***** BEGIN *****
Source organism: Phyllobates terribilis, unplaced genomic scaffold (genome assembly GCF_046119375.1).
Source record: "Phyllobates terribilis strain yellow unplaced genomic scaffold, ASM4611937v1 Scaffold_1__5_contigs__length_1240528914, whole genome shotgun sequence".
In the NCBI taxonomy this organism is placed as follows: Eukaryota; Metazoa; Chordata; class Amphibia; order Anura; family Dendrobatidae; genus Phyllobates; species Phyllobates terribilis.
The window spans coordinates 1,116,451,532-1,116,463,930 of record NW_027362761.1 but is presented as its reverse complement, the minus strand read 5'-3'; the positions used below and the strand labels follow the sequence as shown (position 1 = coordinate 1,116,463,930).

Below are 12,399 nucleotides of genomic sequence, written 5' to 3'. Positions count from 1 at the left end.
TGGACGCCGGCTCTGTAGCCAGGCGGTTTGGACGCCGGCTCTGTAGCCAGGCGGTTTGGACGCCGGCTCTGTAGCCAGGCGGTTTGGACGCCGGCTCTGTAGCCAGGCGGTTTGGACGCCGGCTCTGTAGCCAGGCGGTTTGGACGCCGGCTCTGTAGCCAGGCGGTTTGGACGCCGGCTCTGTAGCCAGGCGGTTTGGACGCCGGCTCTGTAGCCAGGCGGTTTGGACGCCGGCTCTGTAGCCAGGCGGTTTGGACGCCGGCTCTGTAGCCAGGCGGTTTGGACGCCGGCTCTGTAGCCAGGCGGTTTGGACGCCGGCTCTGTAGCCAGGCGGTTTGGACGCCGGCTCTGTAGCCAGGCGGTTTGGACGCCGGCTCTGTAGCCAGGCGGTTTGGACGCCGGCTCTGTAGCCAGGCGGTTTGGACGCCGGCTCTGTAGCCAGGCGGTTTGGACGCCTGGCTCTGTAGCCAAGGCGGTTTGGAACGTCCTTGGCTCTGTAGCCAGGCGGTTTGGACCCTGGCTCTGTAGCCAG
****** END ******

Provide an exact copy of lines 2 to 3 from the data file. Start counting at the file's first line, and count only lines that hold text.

Source record: "Phyllobates terribilis strain yellow unplaced genomic scaffold, ASM4611937v1 Scaffold_1__5_contigs__length_1240528914, whole genome shotgun sequence".
In the NCBI taxonomy this organism is placed as follows: Eukaryota; Metazoa; Chordata; class Amphibia; order Anura; family Dendrobatidae; genus Phyllobates; species Phyllobates terribilis.